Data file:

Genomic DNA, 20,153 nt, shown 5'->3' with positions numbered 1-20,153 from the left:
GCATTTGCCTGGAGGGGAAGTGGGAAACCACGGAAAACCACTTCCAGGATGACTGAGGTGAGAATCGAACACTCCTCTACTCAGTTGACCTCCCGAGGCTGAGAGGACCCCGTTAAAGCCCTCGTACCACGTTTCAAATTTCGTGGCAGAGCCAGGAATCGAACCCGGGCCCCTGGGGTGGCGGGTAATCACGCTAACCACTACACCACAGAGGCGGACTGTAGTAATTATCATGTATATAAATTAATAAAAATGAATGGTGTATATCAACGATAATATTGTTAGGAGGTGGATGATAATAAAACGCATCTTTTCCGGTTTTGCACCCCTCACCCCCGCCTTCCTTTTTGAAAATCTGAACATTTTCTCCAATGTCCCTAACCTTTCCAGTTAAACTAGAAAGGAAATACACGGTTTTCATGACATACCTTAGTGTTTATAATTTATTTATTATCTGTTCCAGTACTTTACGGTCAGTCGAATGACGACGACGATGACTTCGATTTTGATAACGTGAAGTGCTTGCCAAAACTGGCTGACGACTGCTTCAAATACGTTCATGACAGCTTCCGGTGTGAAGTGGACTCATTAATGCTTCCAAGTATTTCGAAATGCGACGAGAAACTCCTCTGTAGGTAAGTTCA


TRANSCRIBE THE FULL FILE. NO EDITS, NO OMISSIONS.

Genomic DNA, 20,153 nt, shown 5'->3' with positions numbered 1-20,153 from the left:
GCATTTGCCTGGAGGGGAAGTGGGAAACCACGGAAAACCACTTCCAGGATGACTGAGGTGAGAATCGAACACTCCTCTACTCAGTTGACCTCCCGAGGCTGAGAGGACCCCGTTAAAGCCCTCGTACCACGTTTCAAATTTCGTGGCAGAGCCAGGAATCGAACCCGGGCCCCTGGGGTGGCGGGTAATCACGCTAACCACTACACCACAGAGGCGGACTGTAGTAATTATCATGTATATAAATTAATAAAAATGAATGGTGTATATCAACGATAATATTGTTAGGAGGTGGATGATAATAAAACGCATCTTTTCCGGTTTTGCACCCCTCACCCCCGCCTTCCTTTTTGAAAATCTGAACATTTTCTCCAATGTCCCTAACCTTTCCAGTTAAACTAGAAAGGAAATACACGGTTTTCATGACATACCTTAGTGTTTATAATTTATTTATTATCTGTTCCAGTACTTTACGGTCAGTCGAATGACGACGACGATGACTTCGATTTTGATAACGTGAAGTGCTTGCCAAAACTGGCTGACGACTGCTTCAAATACGTTCATGACAGCTTCCGGTGTGAAGTGGACTCATTAATGCTTCCAAGTATTTCGAAATGCGACGAGAAACTCCTCTGTAGGTAAGTTCA